Solitude - the lot of the emigre!

Three cubed on the
High Line, NYC
Jeremy Hunt probably SHOULD be alarmed, because all the baby docs such as myself that have taken time out have certainly come to appreciate that life as a junior doctor does not have to be the exhausting treadmill we thought it might be, and that a bit of pick'n'mix career-wise makes us better, saner doctors.  Amongst my friends alone, we have covered every continent (except from Antarctica) during our medical gap years - from relatively well trodden routes to Australia and New Zealand, to being an Ebola doctor in Sierra Leone, a paediatric PhD student in India or an expedition medic in Mexico.  It has been my very great privilege to share multi-time-zone Skype chats with friends I have known nearly a decade now from medical school who have taken their stethoscopes and explored the world.  Of course, I am equally chuffed for friends who have taken the alternative adventure route of setting down roots and starting families, one of whom I will be lucky to be going to a music festival with (27 weeks pregnant!) in a few weeks' time.  Adventures come in many forms, as my jewellery collection reminds me every day, but I know I have been incredibly lucky for this to have been mine.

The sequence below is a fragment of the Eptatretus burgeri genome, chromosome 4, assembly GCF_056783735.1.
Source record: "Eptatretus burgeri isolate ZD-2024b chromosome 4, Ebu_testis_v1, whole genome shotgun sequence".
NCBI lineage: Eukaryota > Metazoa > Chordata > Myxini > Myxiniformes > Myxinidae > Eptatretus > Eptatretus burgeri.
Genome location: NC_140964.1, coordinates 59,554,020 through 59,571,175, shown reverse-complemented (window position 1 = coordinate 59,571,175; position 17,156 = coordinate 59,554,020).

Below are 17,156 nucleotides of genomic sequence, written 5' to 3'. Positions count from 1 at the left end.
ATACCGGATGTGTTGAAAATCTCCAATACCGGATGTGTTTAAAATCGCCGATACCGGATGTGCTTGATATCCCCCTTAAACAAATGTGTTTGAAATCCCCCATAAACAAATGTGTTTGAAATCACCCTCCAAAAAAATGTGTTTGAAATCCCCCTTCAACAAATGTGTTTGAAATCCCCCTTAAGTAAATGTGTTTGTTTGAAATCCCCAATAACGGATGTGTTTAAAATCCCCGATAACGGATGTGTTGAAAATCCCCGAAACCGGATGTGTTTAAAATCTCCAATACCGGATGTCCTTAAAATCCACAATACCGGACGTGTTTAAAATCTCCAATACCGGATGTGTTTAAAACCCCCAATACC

From Toon to Tamil Nadu and now to NYC!
Dr P and Dr P. 
Amidst all of that, this ancient creature turned three cubed with some truly excellent and special people from all parts of her British and American life - feel a bit gushingly lucky. I'm not really one for material presents, but was lucky to be gifted some lovely scribbles in notes/cards, a mountain of books and a pair of awesome-ly crazy trousers. And if that sums me up in a nutshell, I'll take that.

And with that, I'm off to spend my final days with my best guy, Gary the Clone, whilst continuing the stream of goodbyes and pack my bags for my final American adventures, this time on my own.  Normally the most sociable bee you can imagine, I actually can't wait for some quality time on my tod.  Mountain of books - check.  Paints (<100ml for the flights!) - check. Journal - check.  Crazy trousers - check. Blog pals, I'll be back: “The adventures first, explanations take such a dreadful time.”  Dreadful?  Not dreadful.  But they do take time!